Taken together, the 20 studio albums Kiss have released over their career map out one hell of a roller coaster ride. If you're looking for steep drops and climbs or sudden unexpected left turns, you've found the right band.

From the raw early albums that helped them build a loyal following, to the more polished late '70s efforts that helped make them superstars, and the flirtations with everything from disco to pop, progressive rock, hair metal and grunge that occasionally derailed their progress, Kiss can be surprisingly hard to pin down. And that's without even mentioning the effect of their multiple lineup changes.

Accordingly, choosing the best song from each of their records can be a bit of a challenge: Often there's an overabundance of quality material, and sometimes even by the band's own admission, the opposite is true. (In their book Kiss: Behind the Mask Paul Stanley dismisses 1980's Unmasked as "crappy" and "wimpy," and Gene Simmons gives their 1981 concept album misfire Music From the Elder "zero stars.")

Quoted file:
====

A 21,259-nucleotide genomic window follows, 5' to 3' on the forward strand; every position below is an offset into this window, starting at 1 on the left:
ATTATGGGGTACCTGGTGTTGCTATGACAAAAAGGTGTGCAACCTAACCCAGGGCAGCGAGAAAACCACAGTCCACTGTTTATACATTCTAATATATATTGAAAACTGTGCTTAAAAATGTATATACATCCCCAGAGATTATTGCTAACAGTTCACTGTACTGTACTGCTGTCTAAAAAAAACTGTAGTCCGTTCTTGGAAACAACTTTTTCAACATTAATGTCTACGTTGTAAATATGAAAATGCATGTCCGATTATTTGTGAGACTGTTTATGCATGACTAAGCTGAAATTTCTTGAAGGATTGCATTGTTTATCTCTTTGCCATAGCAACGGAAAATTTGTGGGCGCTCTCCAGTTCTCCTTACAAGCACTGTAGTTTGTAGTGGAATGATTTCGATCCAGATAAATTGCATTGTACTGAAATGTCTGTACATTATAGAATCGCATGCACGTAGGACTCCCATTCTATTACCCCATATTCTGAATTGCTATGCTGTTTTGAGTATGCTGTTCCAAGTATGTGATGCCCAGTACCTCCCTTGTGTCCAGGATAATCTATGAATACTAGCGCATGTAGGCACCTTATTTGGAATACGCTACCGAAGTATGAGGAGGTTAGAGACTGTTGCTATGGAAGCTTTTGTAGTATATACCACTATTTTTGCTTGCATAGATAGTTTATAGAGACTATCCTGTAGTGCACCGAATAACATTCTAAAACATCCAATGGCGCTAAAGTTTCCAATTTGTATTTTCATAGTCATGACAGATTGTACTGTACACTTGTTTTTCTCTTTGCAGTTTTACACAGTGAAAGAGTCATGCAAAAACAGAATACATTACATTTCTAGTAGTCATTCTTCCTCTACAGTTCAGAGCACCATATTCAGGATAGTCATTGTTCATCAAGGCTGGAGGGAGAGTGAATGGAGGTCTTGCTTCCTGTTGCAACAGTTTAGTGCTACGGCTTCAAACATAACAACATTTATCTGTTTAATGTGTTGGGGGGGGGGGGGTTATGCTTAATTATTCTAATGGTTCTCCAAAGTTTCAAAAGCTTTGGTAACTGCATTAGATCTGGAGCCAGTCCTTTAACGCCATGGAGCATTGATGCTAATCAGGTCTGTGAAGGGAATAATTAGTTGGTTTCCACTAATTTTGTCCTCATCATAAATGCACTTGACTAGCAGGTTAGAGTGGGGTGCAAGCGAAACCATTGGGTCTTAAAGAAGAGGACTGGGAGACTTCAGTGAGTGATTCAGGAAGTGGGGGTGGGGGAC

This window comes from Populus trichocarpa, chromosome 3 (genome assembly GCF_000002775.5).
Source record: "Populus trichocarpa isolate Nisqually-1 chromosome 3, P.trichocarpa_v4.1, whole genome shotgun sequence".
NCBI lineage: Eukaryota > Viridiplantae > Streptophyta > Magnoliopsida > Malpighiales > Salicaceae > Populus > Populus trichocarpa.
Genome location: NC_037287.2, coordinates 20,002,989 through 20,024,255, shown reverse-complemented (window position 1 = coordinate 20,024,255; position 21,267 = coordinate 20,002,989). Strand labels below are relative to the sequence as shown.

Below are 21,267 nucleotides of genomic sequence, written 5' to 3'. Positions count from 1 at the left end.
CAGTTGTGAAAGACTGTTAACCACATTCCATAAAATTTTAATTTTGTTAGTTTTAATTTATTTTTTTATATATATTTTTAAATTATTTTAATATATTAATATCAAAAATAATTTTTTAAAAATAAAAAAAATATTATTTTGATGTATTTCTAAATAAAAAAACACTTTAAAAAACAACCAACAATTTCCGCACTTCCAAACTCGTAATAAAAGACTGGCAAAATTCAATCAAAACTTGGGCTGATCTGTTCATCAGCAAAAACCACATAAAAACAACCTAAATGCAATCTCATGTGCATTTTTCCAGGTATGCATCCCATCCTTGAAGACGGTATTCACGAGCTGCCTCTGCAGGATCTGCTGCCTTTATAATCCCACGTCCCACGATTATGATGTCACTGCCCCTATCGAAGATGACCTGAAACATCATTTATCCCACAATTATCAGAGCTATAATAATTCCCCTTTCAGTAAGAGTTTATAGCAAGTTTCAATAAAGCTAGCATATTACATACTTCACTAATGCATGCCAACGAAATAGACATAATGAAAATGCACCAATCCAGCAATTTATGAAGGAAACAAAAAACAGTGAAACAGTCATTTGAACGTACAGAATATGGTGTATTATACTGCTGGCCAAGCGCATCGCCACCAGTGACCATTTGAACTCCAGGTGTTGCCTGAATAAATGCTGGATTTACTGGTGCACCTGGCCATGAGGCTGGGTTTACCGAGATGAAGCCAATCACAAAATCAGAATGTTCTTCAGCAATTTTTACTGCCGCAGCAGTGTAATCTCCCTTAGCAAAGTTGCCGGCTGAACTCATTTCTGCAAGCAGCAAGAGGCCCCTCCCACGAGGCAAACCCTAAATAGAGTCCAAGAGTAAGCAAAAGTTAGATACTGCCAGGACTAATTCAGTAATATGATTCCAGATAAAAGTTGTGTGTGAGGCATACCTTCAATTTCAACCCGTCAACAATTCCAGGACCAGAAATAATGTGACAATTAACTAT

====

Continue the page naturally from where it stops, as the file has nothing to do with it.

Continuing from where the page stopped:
To make things just a little easier, in addition to picking the overall best song from each album, we also frequently highlighted the best song from whichever half of the songwriting duo didn't receive that honor, since the band's work revolves almost entirely around their tag-team songwriting and lead vocals. We also included our choice for the best Ace Frehley track whenever he contributed multiple songs to an album. Finally, we chose winners from the studio side of 1977's otherwise live Alive II, and the four new songs on 1982's Killers compilation.


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